Charles Fenyvesi writes movingly of Raoul Wallenberg and five ordinary Hungarian citizens who defied the laws of the Nazis and Hungary’s Arrow Cross and rescued Jews despite the constant threat to their own lives. Jews spoke of these Gentile rescuers as “angels,” men and women who seemed invested with a force greater than themselves. The young Fenyvesi, his mother and father, and members of his extended family were on the receiving end of the courageous acts of these “righteous gentiles.” Their origins, beliefs and characters differed, ranging from the Swedish patrician Wallenberg to a Mr. Kanalas, the disreputable janitor of the apartment house the Fenyvesis lived in in Budapest; to Erzebet David, a conscientious official of the state (and friend of the author’s mother) who provided many Jews with false identity papers; to the Lutheran Pastor Gabor Sztehlo who set up orphanages supposedly for Christian children — “I did what I had to do almost unconsciously,” he later wrote; to Levente Thury, a gentile uncle by marriage who took part in the anti-Nazi resistance.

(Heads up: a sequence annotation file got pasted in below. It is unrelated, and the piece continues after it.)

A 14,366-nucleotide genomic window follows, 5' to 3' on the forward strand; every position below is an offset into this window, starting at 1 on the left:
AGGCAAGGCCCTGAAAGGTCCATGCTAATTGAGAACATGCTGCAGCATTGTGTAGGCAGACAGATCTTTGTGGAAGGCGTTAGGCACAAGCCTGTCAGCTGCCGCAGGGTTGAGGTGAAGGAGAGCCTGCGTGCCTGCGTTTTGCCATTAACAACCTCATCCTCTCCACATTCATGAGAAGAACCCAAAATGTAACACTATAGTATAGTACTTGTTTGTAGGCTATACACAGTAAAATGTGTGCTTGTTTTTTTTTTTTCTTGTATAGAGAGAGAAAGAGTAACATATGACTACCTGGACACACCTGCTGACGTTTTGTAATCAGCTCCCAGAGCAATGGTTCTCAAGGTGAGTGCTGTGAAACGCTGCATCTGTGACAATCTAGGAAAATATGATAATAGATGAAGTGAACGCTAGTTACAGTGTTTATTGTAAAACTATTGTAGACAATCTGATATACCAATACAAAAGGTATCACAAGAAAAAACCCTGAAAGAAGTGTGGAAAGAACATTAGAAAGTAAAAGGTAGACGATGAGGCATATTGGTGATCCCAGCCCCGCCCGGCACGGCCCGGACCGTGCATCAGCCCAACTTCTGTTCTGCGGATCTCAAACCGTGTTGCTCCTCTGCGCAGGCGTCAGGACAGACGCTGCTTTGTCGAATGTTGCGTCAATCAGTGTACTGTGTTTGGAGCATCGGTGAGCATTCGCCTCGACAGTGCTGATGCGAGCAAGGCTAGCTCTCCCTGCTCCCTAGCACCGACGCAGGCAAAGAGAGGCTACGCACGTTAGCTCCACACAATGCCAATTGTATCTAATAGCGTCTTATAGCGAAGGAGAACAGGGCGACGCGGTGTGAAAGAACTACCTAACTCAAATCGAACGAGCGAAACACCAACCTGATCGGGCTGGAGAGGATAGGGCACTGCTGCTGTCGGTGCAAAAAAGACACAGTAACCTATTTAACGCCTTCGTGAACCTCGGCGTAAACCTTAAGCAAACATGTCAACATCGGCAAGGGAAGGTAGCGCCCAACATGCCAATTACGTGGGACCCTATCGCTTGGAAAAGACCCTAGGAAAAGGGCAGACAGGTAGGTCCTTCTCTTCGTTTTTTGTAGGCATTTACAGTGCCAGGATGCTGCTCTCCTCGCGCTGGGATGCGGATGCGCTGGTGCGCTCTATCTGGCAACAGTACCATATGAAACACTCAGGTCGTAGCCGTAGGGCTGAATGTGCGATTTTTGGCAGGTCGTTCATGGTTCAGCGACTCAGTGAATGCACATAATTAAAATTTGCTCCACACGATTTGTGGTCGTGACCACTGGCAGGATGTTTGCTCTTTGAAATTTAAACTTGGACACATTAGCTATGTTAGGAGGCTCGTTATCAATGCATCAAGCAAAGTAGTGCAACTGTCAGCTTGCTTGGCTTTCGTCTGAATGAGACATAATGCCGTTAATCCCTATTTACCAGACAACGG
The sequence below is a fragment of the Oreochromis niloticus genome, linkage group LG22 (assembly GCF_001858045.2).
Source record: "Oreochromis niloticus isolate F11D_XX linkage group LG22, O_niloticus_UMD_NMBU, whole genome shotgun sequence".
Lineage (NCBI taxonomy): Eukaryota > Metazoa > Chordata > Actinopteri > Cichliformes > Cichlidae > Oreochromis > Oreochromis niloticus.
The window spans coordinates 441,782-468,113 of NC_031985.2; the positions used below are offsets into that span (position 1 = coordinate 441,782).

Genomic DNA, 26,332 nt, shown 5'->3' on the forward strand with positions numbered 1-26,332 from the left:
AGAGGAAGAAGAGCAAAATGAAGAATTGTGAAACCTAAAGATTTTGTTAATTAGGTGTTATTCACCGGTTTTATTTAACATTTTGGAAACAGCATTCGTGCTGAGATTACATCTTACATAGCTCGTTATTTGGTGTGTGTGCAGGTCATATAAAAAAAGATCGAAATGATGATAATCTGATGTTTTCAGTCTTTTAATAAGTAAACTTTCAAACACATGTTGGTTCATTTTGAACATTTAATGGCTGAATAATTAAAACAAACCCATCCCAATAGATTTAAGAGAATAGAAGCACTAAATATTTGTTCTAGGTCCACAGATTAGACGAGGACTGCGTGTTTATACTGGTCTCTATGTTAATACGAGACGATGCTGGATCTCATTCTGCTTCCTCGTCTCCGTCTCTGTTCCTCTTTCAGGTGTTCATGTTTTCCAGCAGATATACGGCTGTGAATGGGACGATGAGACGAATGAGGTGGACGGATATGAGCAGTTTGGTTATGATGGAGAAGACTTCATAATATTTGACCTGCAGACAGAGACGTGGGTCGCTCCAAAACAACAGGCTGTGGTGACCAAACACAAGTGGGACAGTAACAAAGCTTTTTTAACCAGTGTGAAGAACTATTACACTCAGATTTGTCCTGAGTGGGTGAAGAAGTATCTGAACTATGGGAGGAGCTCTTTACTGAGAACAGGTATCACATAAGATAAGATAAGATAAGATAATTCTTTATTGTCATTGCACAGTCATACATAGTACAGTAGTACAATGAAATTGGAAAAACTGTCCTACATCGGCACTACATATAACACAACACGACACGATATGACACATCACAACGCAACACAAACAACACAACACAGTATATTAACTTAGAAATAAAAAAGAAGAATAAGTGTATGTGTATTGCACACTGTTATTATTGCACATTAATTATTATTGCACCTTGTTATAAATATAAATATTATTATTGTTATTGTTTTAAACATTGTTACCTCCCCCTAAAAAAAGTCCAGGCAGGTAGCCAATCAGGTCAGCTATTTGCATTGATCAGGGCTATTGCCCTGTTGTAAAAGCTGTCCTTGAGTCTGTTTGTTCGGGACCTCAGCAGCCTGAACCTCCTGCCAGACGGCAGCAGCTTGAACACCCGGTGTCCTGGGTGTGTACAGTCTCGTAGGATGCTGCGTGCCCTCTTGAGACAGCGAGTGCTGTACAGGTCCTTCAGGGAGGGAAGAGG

“A beautiful book – beautiful in its portrayal of heroic gentiles during the Holocaust and beautiful for the elegance of its language. Its account of five men and women who rescued Jews during the German occupation of Hungary, the ‘angels’ of the title, cannot fail to move any reader fortunate enough to acquire this book. . . . Fenyvesi acknowledges that the number of Jews saved by these gentiles is minuscule given the six million who perished. Yet his guiding principle, the talmudic statement, ‘He who saves one life it is as if he has saved an entire world,’ makes clear why he felt compelled to write this memoir, a unique blend of passionate engagement and level-headed analysis of a brief, dark period in Hungary’s history, a book laced through with gratitude and compassion.”
— Curt Leviant, The Times.
Charles Fenyvesi is the author of books on exiled royalty, botany, and his own family’s history, When the World Was Whole. A former staff writer for The Washington Post and U.S. News & World Report, he now edits an electronic newsletter on human rights, Bigotry Monitor. He lives on a farm in Maryland with his wife and tends their garden and goats.